our educational commons

Press conference with the laureates of the mem...
Press conference with the laureates of the memorial prize in economic sciences 2009 at the KVA: Elinor Ostrom. (Photo credit: Wikipedia)
The remarkable Elinor Ostrom has passed away. The inability of so-called reform plans to significantly involve families shows that the full implications of Ostrom's work are yet to be widely understood in educational circles where we still think schools must rely on hierarchical organization and professionals. Families are not acknowledged as having any ability to participate in this process except for the fake choice of schools now offered.

Elinor Ostrom dies at 78; first woman to win Nobel in economics - Los Angeles Times: "By studying diverse groups around the world, including Japanese fishermen and Swiss cheese makers, Ostrom showed that it was wrong-headed and often counterproductive to assume that those who used the resources could not set their own conservation plan. She stressed the importance of working on multiple levels to solve complex problems such as global warming.

"What we have ignored is what citizens can do and the importance of real involvement of the people versus just having somebody in Washington … make a rule," Ostrom said the day her Nobel was announced."

Elinor Ostrom - Telegraph: "In fact, she argued that communities themselves had developed out of the need to come together to work out how to avoid over-exploitation of common resources and ensure fairness. The “Tragedy”, as she saw it, typically occurs when there are one or more “stakeholders” who are outside the community social-economic system, who impose their solutions, exert political power or change the rules to gain an advantage for themselves."

Schools Are Part of the Commons
It isn't hard to see that we can generalize Elinor Ostrom's wonderful work to schools in many ways. Her work supports the idea of decentralization and emphasizes the ability of people to manage resources for themselves.  Public schools, the physical infrastructure as well as the staff, can be considered our educational commons and could be managed by families and staff working together. We do not need voucher and charter plans that remain top-down models imposed on communities. Communities and families could make choices and collaborate on the learning process together in their local schools. Schools could network with each other is all sorts of productive exchanges and relationships if families could actually be involved and making choices. In fact, as Ostrom discovered, communities and families can be strengthened by the process.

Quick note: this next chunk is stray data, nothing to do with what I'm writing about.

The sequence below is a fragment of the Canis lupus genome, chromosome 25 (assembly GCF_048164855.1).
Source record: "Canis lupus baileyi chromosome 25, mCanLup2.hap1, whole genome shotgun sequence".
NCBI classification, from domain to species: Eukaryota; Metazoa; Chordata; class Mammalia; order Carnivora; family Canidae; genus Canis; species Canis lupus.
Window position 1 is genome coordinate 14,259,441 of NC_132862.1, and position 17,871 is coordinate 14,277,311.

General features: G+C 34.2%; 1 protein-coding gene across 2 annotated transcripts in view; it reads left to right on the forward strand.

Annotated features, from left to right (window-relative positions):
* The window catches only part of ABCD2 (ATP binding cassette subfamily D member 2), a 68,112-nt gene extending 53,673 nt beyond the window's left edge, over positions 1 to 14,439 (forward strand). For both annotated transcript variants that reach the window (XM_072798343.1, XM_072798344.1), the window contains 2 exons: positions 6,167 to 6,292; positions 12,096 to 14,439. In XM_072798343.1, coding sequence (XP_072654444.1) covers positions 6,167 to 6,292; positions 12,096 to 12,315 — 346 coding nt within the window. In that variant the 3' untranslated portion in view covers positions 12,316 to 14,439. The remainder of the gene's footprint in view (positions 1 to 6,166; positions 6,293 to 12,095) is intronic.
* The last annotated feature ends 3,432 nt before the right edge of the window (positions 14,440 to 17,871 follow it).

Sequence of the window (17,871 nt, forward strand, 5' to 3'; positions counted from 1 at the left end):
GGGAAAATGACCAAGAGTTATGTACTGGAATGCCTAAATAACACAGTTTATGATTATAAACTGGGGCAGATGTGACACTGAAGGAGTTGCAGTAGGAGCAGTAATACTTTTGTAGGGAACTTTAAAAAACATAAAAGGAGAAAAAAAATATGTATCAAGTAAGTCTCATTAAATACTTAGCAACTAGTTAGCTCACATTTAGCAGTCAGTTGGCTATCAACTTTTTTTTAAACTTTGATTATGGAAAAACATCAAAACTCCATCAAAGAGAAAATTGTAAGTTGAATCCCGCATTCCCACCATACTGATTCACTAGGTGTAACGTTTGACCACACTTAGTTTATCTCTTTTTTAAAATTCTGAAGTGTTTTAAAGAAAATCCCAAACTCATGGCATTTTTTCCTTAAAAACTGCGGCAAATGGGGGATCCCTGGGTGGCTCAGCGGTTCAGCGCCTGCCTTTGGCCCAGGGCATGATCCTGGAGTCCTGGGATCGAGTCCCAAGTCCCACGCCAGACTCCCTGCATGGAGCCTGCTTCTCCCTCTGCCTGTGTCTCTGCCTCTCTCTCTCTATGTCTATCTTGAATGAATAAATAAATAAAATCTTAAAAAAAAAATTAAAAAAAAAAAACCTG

One of the most common opinions families have about homeschooling is that is strengthens the family because they must work together. A lot of homeschoolers don't expect that. They anticipate the increased workload but they are often surprised at the upside in family relationships. Extending that, families and communities that were working together on learning, working themselves, could be surprised at the many good relationships born from that work. From the same article above:
With her husband, Vincent Ostrom, she developed the concept of “polycentrism”, which vests more authority over regulating the use of common resources to individuals, communities, local authorities and local NGOs. Local small-scale solutions, such as better loft insulation or the installation of solar panels could, cumulatively, make a tremendous difference, she argued, while big changes invariably lead to destabilisation and chaos. “What we have ignored is what citizens can do and the importance of real involvement of the people versus just having somebody in Washington make a rule,” she explained.
Communities that were actively involved and supported by schools truly focused on their needs could find ways to make tremendous changes for the better. Crazy top-down models of change are just that: top-down, uniformed models created by people with no structural tie to the children or families involved.  Often these people have financial interests in specific outcomes or their large-scale experiments are ideological instead of the thousand small practicalities of a decentralized model.

Closing local public schools reduces our educational commons. This privatization means closing the one center that many communities already have in place, a school that could be managed by families and staff if we saw schools as a social service providing learning resources.  And that location could network with others in many ways since there is no reason to only stay in that location, like a prison. It is a base but a neighborhood base.  And that's important. Instead, we see schools as educational factories required to turn out credentialed students per specifications. And now they plan to move the factories around and let some choose.  There may be a few creative charters and a few that work their past suspension tactics but with 180 days of mandated core courses and loads of testing all locked into college tracks, well, good luck fighting that remote control.